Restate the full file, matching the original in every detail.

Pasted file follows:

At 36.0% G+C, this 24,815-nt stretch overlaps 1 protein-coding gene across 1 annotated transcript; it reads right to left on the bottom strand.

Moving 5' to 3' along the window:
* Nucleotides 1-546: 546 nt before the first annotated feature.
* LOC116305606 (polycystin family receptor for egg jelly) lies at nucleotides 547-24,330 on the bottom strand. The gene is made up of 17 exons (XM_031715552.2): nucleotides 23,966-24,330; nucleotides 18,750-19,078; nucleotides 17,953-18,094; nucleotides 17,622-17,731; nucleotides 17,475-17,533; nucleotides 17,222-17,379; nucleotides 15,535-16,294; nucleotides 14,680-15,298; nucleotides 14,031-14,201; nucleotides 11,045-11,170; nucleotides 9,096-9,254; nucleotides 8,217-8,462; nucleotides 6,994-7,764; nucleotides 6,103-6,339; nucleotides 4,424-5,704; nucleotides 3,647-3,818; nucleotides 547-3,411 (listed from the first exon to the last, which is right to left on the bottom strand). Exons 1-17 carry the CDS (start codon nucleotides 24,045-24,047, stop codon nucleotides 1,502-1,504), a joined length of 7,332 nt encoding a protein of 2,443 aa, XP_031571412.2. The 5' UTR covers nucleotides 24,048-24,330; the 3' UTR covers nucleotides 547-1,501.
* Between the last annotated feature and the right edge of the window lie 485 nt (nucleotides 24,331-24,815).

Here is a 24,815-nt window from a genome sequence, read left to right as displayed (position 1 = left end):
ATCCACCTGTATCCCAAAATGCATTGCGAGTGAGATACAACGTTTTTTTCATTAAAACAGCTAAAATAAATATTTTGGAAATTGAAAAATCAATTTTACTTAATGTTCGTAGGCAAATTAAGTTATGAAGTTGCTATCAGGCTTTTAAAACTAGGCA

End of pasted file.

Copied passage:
At 36.0% G+C, this 24,815-nt stretch overlaps 1 protein-coding gene across 1 annotated transcript; it reads right to left on the bottom strand.

Moving 5' to 3' along the window:
* Nucleotides 1-546: 546 nt before the first annotated feature.
* LOC116305606 (polycystin family receptor for egg jelly) lies at nucleotides 547-24,330 on the bottom strand. The gene is made up of 17 exons (XM_031715552.2): nucleotides 23,966-24,330; nucleotides 18,750-19,078; nucleotides 17,953-18,094; nucleotides 17,622-17,731; nucleotides 17,475-17,533; nucleotides 17,222-17,379; nucleotides 15,535-16,294; nucleotides 14,680-15,298; nucleotides 14,031-14,201; nucleotides 11,045-11,170; nucleotides 9,096-9,254; nucleotides 8,217-8,462; nucleotides 6,994-7,764; nucleotides 6,103-6,339; nucleotides 4,424-5,704; nucleotides 3,647-3,818; nucleotides 547-3,411 (listed from the first exon to the last, which is right to left on the bottom strand). Exons 1-17 carry the CDS (start codon nucleotides 24,045-24,047, stop codon nucleotides 1,502-1,504), a joined length of 7,332 nt encoding a protein of 2,443 aa, XP_031571412.2. The 5' UTR covers nucleotides 24,048-24,330; the 3' UTR covers nucleotides 547-1,501.
* Between the last annotated feature and the right edge of the window lie 485 nt (nucleotides 24,331-24,815).

Here is a 24,815-nt window from a genome sequence, read left to right as displayed (position 1 = left end):
ATCCACCTGTATCCCAAAATGCATTGCGAGTGAGATACAACGTTTTTTTCATTAAAACAGCTAAAATAAATATTTTGGAAATTGAAAAATCAATTTTACTTAATGTTCGTAGGCAAATTAAGTTATGAAGTTGCTATCAGGCTTTTAAAACTAGGCA